A Boeing spokeswoman said the company is addressing FAA requests for additional information on its software update, which was completed last week.

“Once the requests are addressed, Boeing will work with the FAA to schedule its certification test flight and submit final certification documentation,” Tracey Shelton said. “We have been working closely with the FAA and other global regulators on the process they have laid out for certifying the updated MAX software, along with the associated enhanced pilot training and education that will help prevent accidents like these from happening again.”

Air Canada and WestJet Airlines Ltd., both of which have several of the grounded planes and dozens more on order, have said they hope to resume flying the 737 Max by the late summer.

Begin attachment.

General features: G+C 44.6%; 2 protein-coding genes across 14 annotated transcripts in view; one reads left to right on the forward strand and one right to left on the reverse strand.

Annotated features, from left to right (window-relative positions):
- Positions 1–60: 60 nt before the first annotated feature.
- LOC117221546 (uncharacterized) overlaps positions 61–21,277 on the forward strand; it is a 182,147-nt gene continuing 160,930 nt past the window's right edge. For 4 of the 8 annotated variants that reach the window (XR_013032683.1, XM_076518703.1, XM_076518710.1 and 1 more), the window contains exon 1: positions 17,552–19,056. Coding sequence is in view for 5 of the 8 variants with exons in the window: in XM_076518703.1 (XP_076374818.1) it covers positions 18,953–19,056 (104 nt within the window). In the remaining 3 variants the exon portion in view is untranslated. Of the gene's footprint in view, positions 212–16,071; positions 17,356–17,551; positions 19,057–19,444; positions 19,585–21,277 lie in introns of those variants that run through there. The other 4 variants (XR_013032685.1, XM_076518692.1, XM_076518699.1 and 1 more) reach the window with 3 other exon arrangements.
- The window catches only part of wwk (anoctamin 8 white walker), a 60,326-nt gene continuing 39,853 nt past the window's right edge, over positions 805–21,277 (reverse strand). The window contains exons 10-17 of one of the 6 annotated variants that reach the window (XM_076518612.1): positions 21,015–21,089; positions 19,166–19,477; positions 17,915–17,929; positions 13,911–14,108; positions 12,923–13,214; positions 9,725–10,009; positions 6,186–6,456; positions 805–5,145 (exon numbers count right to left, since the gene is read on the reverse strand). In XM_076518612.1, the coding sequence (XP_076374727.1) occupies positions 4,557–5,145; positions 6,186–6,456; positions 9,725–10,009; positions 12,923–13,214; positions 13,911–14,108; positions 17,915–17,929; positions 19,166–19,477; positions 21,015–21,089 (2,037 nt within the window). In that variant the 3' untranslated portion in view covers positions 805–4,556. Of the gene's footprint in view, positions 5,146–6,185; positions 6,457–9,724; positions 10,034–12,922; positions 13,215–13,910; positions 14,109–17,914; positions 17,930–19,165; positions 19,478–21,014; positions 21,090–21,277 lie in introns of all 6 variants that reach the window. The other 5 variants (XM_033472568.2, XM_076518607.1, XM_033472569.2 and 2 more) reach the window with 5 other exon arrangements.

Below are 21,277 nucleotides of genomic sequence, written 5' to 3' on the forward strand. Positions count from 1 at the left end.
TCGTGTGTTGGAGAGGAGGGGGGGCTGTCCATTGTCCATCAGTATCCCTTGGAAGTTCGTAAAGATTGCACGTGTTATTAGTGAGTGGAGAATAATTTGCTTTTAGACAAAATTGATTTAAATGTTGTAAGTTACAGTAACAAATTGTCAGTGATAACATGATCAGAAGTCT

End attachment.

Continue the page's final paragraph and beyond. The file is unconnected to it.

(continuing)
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Possibly slowing the plane’s recertification are the plans of some governments – including Ottawa – to conduct their own assessments of the changes to the automated controls and the pilot training requirements and manuals. Mr. Garneau has also said training for Canadian pilots on the updated software should include time in a flight simulator.

Civil aviation officials from Transport Canada are among the 57 delegates from 33 countries in Texas to hear from and question the FAA on the tests and standards the updated systems are required to meet.

Peter Fitzpatrick, a spokesman for Air Canada, said Thursday that the Montreal-based carrier does not have any timeline for when the planes will return to the skies and that it is too soon to discuss the costs of replacing the planes and the plans to recover those costs.